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Geckos can recognize their own scent

New research published in the journal Animal Cognition shows that geckos are more intelligent than once thought. 

Self-recognition is the ability to identify oneself. As visual creatures, we are familiar with our ability to recognize ourselves in the mirror. 

However, lizards are more scent oriented. If you watch a lizard or snake, you will notice them darting their tongues around as they gather various aromas from their environment. 

We already know that geckos use their tongues to identify the pheromones of other individuals, but the question remained – can they distinguish their pheromones from those of other geckos?

To find out, researchers from the University of Bern conducted an experimental study in which they compared geckos’ reactions to their own odor, the odor of other geckos, and a control odor.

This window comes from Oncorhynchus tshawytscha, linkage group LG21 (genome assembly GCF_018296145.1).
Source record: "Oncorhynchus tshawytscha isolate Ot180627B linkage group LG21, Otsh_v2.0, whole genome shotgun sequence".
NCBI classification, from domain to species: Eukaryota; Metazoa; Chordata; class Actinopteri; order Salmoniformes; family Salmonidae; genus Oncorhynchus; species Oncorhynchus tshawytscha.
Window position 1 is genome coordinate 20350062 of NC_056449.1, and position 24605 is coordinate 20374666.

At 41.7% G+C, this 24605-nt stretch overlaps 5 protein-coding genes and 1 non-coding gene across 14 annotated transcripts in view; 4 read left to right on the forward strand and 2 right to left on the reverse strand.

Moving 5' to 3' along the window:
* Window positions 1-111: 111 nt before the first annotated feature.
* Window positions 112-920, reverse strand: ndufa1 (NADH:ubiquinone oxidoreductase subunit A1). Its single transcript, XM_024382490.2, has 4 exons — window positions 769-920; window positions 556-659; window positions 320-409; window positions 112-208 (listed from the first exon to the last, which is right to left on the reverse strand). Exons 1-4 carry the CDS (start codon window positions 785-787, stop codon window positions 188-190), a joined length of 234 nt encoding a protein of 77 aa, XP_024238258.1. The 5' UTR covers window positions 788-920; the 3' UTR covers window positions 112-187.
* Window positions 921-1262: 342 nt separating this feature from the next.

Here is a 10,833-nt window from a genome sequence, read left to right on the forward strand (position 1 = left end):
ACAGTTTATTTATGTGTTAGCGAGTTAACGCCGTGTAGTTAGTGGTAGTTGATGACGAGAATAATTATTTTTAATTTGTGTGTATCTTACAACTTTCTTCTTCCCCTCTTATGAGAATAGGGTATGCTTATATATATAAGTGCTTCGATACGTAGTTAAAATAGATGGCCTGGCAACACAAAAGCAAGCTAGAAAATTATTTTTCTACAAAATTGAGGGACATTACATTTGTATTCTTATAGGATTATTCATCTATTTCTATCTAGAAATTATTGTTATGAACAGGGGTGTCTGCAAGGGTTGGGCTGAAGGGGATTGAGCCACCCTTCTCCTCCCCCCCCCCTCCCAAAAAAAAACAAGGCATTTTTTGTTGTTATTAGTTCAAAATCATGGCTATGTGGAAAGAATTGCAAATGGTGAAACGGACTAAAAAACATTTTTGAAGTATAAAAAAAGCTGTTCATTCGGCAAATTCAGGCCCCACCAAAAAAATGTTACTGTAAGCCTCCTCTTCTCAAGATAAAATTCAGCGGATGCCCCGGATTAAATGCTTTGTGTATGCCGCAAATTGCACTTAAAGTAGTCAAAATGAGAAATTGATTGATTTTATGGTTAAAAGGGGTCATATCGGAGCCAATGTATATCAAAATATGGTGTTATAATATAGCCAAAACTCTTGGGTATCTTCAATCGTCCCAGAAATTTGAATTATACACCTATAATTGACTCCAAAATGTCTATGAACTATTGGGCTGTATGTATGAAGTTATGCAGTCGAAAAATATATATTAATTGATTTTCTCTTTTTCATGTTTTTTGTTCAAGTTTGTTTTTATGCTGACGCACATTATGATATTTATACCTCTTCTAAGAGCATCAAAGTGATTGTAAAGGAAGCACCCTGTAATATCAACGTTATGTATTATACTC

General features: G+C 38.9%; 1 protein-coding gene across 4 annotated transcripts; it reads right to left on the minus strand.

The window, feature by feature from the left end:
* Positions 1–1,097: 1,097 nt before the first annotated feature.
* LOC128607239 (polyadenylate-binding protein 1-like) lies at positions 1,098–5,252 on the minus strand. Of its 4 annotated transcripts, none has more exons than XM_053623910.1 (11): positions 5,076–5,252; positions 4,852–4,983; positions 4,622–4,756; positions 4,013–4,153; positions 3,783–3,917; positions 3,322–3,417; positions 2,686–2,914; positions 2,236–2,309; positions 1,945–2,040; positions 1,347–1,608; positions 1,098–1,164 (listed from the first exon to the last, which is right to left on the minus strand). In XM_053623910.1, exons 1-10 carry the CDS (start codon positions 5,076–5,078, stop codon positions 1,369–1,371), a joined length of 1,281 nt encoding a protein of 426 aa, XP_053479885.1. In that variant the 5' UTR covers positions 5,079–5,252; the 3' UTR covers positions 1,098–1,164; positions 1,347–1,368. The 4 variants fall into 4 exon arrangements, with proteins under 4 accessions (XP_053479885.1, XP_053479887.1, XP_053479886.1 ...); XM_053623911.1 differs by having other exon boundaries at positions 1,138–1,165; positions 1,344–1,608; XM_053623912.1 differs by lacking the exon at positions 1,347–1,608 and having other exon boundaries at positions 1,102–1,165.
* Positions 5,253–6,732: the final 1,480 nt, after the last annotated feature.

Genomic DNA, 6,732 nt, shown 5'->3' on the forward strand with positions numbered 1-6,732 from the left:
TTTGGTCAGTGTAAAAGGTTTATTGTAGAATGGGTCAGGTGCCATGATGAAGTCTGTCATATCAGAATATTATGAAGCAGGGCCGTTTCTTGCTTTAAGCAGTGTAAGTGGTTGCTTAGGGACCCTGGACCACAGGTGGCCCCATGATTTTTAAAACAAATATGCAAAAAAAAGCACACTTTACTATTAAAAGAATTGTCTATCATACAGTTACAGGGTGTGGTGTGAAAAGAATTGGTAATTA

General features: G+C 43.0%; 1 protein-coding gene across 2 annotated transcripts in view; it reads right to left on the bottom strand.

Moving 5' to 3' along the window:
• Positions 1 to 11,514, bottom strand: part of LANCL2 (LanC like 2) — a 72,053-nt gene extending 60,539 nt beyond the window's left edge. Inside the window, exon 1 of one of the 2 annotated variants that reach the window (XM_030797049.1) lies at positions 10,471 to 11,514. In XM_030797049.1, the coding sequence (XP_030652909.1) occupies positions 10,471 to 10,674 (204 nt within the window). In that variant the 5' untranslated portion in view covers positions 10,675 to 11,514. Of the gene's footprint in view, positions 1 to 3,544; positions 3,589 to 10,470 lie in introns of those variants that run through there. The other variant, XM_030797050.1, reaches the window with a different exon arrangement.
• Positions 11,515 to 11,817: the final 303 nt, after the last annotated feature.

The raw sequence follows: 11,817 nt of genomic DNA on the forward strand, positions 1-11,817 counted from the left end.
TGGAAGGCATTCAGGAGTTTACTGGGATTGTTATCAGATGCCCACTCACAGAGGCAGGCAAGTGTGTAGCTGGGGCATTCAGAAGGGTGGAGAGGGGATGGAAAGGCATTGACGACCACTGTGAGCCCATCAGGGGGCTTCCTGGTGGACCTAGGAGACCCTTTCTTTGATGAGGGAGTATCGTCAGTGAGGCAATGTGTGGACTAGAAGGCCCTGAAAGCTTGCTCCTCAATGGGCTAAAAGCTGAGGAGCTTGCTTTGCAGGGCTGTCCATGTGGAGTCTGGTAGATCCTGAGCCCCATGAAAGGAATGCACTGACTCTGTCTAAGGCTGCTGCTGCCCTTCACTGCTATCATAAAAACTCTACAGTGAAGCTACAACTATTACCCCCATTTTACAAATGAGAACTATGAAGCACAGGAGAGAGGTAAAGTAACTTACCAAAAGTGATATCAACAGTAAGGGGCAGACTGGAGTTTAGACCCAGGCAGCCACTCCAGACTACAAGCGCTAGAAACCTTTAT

The experts found that geckos were more interested in the smell of other geckos than their own scent. Based on this reaction, the researchers determined that geckos are able to distinguish their scent from the scent of other individuals. The evidence suggests that these lizards communicate socially via pheromones. 

“The geckos have to compare more frequently when confronted with the odor of another gecko, compared to their own odor. This indicates that they know their own odor,” said study lead author Birgit Szabo.

Research like this challenges the idea that reptiles are dumb, antisocial creatures. “Lizards and reptiles are generally seen as unsocial primitive animals. We must recognize that reptiles are more social and intelligent than we thought,” explained Szabo.

The findings also give animal behaviorists and evolutionary biologists another avenue to explore when considering the evolution of social behavior in all animals.

“Reptiles, and especially geckos, are ideally suitable for investigating fundamental questions about the evolution of sociality,” said study co-author Eva Ringler. “Within geckos, we can find a vast range of social structures and habitats.”

“This allows us to investigate the interrelationships of cognition, communication and social living within a small taxonomic group – and make comparisons between these and other, more distantly related groups of animals such as mammals and birds.”

By Erin Moody, Staff Writer

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